14th Jul '13 1:47:29 PM DragonHawk
Is there an issue? Send a Message


* EarthAllAlong: In the short story "Adam and No Eve", an experimental space flight sets off a chain reaction that devastates and sterilized the world, leaving the pilot of the spaceship as the last survivor. [[spoiler: The story ends with the reveal that the planet will be reoccupied by life evolved from the pilot's gut microbes, and that present-day Earth is the result.]]

to:

* EarthAllAlong: In the short story "Adam and No Eve", an experimental space flight sets off a chain reaction that devastates and sterilized the world, leaving the pilot of the spaceship as the last survivor. [[spoiler: The story ends with the reveal that the planet will be reoccupied by life evolved from the pilot's gut microbes, and that present-day Earth is the result.]]
21st Apr '13 9:52:25 PM WillBGood
Is there an issue? Send a Message


* WhatDidIDoLastNight: ''Golem[[superscript:100]]'' has a place where two characters take drugs. The next ten pages or so are freaky concept art with no pictures. Then the text restores, and a policeman explains to them just what they were doing that time (each art piece represents about an hour of debauchery, such as streaking an entire city block).

to:

* WhatDidIDoLastNight: ''Golem[[superscript:100]]'' has a place where two characters take drugs. The next ten pages or so are freaky concept art with no pictures. minimal text. Then the regular text restores, and a policeman explains to them just what they were doing that time (each art piece represents about an hour of debauchery, such as streaking an entire city block).
21st Apr '13 9:51:52 PM WillBGood
Is there an issue? Send a Message


* ''Golem 100''

to:

* ''Golem 100''''Golem[[superscript:100]]''
8th Mar '13 1:41:51 PM Xtifr
Is there an issue? Send a Message

Added DiffLines:

* ButWhatAboutTheAstronauts: In "Adam and No Eve", a scientist develops a prototype spaceship using a kind of atomic engine, and poo-poos his colleagues fears that it will kill all life on Earth when he fires it up. He goes into orbit and returns to find that he's killed all life on earth. His solution is to die near some biomass and let the bacteria living in his gut start the evolution process all over again.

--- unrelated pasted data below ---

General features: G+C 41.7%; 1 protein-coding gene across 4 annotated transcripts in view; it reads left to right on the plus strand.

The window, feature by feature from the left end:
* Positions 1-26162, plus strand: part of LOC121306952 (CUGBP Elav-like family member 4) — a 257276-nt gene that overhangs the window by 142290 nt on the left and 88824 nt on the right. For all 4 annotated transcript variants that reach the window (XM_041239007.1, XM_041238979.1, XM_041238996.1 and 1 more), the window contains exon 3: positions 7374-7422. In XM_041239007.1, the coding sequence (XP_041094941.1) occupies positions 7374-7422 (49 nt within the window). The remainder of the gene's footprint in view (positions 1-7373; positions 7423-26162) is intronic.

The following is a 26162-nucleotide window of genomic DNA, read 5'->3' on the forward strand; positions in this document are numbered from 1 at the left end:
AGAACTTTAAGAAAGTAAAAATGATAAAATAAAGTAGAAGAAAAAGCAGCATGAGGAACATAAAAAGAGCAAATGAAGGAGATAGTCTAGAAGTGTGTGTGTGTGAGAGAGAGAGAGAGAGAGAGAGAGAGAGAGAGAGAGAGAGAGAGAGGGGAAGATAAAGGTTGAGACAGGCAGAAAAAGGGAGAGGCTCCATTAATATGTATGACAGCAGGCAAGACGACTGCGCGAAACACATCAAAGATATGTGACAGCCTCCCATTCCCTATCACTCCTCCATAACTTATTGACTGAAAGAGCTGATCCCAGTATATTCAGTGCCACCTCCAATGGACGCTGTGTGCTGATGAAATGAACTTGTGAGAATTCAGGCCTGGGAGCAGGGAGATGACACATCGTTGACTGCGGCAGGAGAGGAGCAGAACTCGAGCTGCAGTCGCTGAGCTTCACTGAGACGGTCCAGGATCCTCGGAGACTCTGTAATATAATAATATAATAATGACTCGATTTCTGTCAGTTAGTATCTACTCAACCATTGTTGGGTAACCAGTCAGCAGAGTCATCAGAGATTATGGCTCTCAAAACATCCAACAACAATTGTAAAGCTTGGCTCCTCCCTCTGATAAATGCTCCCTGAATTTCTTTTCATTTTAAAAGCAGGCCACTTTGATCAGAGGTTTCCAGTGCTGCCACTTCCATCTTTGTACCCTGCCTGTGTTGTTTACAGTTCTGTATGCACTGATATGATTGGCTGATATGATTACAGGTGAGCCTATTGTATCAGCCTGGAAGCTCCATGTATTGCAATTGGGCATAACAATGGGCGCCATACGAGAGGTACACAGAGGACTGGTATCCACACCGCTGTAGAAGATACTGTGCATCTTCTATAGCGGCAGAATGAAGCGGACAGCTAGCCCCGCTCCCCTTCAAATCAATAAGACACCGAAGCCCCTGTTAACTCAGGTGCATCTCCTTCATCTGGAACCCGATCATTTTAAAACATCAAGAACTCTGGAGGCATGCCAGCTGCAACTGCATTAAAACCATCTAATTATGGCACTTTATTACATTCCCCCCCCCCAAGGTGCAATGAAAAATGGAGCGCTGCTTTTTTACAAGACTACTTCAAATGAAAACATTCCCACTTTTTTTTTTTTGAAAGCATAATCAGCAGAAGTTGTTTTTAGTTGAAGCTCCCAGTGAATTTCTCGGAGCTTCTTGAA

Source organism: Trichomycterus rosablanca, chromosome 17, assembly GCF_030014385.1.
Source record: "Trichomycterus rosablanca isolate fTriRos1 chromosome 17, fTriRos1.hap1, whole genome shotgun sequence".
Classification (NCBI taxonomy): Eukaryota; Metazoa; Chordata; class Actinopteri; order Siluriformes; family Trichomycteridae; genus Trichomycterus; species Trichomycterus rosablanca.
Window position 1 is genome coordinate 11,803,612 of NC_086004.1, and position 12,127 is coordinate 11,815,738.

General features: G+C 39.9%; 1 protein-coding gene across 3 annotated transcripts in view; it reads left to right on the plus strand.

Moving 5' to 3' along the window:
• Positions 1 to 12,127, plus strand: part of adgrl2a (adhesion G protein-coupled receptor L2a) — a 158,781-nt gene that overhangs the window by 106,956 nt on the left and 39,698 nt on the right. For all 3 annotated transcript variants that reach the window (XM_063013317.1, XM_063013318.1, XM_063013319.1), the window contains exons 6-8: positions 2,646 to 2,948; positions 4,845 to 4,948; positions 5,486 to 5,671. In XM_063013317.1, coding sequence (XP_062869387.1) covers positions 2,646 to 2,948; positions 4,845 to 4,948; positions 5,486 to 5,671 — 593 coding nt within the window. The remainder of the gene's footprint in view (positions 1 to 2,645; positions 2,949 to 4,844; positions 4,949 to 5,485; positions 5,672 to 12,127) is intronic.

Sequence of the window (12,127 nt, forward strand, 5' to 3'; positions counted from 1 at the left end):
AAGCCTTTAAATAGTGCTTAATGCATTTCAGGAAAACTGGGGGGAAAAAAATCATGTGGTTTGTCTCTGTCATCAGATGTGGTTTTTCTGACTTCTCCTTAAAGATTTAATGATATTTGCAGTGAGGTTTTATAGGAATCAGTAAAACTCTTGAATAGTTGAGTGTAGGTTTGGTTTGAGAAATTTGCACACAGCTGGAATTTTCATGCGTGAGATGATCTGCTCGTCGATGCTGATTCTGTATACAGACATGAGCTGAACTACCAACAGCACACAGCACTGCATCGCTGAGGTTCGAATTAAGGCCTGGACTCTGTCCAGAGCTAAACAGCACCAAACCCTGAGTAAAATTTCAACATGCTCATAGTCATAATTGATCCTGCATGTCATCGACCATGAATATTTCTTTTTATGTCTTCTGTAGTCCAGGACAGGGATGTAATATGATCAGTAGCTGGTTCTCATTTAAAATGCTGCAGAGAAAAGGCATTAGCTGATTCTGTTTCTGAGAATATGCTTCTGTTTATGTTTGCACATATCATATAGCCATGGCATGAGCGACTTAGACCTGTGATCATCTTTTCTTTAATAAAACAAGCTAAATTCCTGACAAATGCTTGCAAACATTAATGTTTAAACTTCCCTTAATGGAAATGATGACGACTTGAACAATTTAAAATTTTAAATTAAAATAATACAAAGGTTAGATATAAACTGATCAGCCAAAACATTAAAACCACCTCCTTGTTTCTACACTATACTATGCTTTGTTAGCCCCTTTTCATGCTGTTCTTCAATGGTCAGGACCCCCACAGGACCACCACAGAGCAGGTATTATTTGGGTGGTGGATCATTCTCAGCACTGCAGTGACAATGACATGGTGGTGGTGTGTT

Added DiffLines:

* ForWantOfANail: "The Push of a Finger" is built around this trope: a future-predicting machine reveals that the Universe will be destroyed in one thousand years unless the protagonists find and avert the single event that'll put everything in motion. [[spoiler:it turns out to be a SelfFulfillingProphecy.]]
* InnBetweenTheWorlds / TheLittleShopThatWasntThereYesterday: ''Psychoshop'' has a sort of pawnshop that exists in the same place in nearly all universe, "where you can dump any unwanted aspect of your spirit as long as you exchange it for something else".
* LotusEaterMachine: In the short story "5,217,009", Jeffrey Halsyon is dumped into successive science-fiction-themed juvenile fantasies: in the first, he's the last fertile man on Earth, with all that implies. This turns out to be [[spoiler:an unorthodox method of psychiatric treatment]].
* {{Mutants}}: The escapism inherent in this trope was subverted as early as 1954, in the short story "5,271,009." Here, the main character is put in a ''LotusEaterMachine'' and experiences multiple juvenile fantasies, each of which is explained by "a mysterious mutant strain in his makeup that makes him different."
* OnlyYouCanRepopulateMyRace: The short story "5,271,009" explores this scenario (and a few other cliched-even-in-1954 sf wish-fulfillment scenarios) for the sole purpose of poking holes in it.
* ProjectedMan: ''Literature/TheComputerConnection'' apparently used this technique to replace both telephones (called "projecting") and advertising. The latter reversed the traditional payment scheme of advertising in that consumers could pay a monthly fee to maintain the insulation in their homes to keep the advertising ''out''.


Added DiffLines:

* WhichMe: "Fondly Fahrenheit", in which a man and his [[RobotMe android duplicate]] can't tell which of them he is, nor which of them is a murderer.
This list shows the last 10 events of 15. Show all.
http://tvtropes.org/pmwiki/article_history.php?article=Creator.AlfredBester